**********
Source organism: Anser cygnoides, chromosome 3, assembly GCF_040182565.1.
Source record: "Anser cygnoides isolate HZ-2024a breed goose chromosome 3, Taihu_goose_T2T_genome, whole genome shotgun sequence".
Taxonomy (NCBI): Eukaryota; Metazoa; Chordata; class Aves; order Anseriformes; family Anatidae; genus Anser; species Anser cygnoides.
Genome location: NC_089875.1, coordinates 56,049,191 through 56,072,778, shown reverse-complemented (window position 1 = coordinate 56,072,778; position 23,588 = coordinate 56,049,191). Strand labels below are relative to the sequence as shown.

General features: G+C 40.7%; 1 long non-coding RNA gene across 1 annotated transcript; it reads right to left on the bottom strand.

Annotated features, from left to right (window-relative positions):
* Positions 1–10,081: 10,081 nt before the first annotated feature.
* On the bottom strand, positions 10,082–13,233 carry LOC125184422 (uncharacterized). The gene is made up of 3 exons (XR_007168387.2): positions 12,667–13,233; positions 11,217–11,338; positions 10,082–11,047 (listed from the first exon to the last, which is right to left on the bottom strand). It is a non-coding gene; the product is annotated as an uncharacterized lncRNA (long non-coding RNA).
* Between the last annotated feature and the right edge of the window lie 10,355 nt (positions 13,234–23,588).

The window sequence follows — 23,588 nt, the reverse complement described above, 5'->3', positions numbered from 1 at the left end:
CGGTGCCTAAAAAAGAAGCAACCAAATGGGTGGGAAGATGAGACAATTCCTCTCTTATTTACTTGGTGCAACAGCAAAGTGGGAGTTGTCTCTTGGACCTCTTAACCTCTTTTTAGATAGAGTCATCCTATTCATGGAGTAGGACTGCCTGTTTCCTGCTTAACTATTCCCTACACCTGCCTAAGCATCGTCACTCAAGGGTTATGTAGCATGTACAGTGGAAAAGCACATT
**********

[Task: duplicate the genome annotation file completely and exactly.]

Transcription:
Source organism: Anser cygnoides, chromosome 3, assembly GCF_040182565.1.
Source record: "Anser cygnoides isolate HZ-2024a breed goose chromosome 3, Taihu_goose_T2T_genome, whole genome shotgun sequence".
Taxonomy (NCBI): Eukaryota; Metazoa; Chordata; class Aves; order Anseriformes; family Anatidae; genus Anser; species Anser cygnoides.
Genome location: NC_089875.1, coordinates 56,049,191 through 56,072,778, shown reverse-complemented (window position 1 = coordinate 56,072,778; position 23,588 = coordinate 56,049,191). Strand labels below are relative to the sequence as shown.

General features: G+C 40.7%; 1 long non-coding RNA gene across 1 annotated transcript; it reads right to left on the bottom strand.

Annotated features, from left to right (window-relative positions):
* Positions 1–10,081: 10,081 nt before the first annotated feature.
* On the bottom strand, positions 10,082–13,233 carry LOC125184422 (uncharacterized). The gene is made up of 3 exons (XR_007168387.2): positions 12,667–13,233; positions 11,217–11,338; positions 10,082–11,047 (listed from the first exon to the last, which is right to left on the bottom strand). It is a non-coding gene; the product is annotated as an uncharacterized lncRNA (long non-coding RNA).
* Between the last annotated feature and the right edge of the window lie 10,355 nt (positions 13,234–23,588).

The window sequence follows — 23,588 nt, the reverse complement described above, 5'->3', positions numbered from 1 at the left end:
CGGTGCCTAAAAAAGAAGCAACCAAATGGGTGGGAAGATGAGACAATTCCTCTCTTATTTACTTGGTGCAACAGCAAAGTGGGAGTTGTCTCTTGGACCTCTTAACCTCTTTTTAGATAGAGTCATCCTATTCATGGAGTAGGACTGCCTGTTTCCTGCTTAACTATTCCCTACACCTGCCTAAGCATCGTCACTCAAGGGTTATGTAGCATGTACAGTGGAAAAGCACATT